Matier NW Face and Icefall.jpg

Trip Report    

Intermediate Alpine Climb - Mount Matier/Northwest Face

Great location, both campground and the climb. Getting to the base of climb is more than half the battle for this approach.

  • Road suitable for all vehicles
  • There were some concerns given the high temperature that Friday and Saturday. We saw and found ice on the route, though we had to dig through a few inches of bad ice to get to reasonable ice below.

This is my second trip this year where I will recommend against the approach we used. We ended up bivying after a long day...  Upper Joffre Lakes campground is a beautiful site, but crowded.  Getting up on Upper Matier Glacier requires crossing streams (two members got water in their boots), negotiating rock bands to get past icefall, and dealing with bad snow / crappy ice to get out on glacier.

Joffre Lakes Provincial Park parking lot was a zoo when we arrived at 1PM Friday afternoon. Finding parking spot took some effort, delaying our start. Both main and overflow lots were full. On Sunday, there were huge number of cars parked on the side of the road, in addition to the lots.

Park requires backcountry camping permit ($5/person/night).  Permit does not guarantee camp site, but it appears that number issued is limited to ensure camp sites availability - Make online reservation ahead of time.  There was a posting at trailhead saying campground was full for both nights, but a few were still available at sundown Friday.

For the ice climb itself, it is steeper than Observation Rock and sustained. Guidebook suggests difficulties comparable to North Ridge of Baker. Scramble to summit and then to edge of NE spur for descent is airy and very exposed. Descent on NE face is also steep. Leader chose to down climb most of it with picket protections. For efficient travel overall, participants need to have strong ice and snow climbing skills.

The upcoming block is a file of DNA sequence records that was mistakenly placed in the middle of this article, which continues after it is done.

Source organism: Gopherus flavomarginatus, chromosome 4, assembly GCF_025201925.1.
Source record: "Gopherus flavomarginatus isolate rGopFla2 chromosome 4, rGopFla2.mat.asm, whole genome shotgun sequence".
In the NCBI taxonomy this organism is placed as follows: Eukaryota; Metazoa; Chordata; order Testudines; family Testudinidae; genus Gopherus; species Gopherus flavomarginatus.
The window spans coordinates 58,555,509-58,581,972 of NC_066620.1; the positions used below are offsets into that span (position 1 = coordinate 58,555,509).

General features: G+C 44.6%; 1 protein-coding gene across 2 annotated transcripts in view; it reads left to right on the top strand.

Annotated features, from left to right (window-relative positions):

Approximate times were:

1.5 to 2 hours from trailhead to campground.

4.5 hours from camp to base of climb, of which at least 3 hours were spent negotiating the rock band and looking for a path to get on the glacier.

2 hours to traverse around the bergschrund at base of the NW face (steep, crevassed).

5 hours on face for 5 pitches. Of that total, 2.5 pitches were on ice, rest on snow.

3.5 hours from summit to rock band. The sun had set and team chose to bivy rather than continue descent at this point. If we had chosen the Cerise Creek approach, this might have been avoidable.

3.5 hours from rock band to camp

1 hour to hike out.


On the attached photo, NW face is visible to the right, NE face descent route on the left. Dark spot on NW face is ice, rest was snow. Icefall in foreground is negotiated to the left, once you are past the rock bands.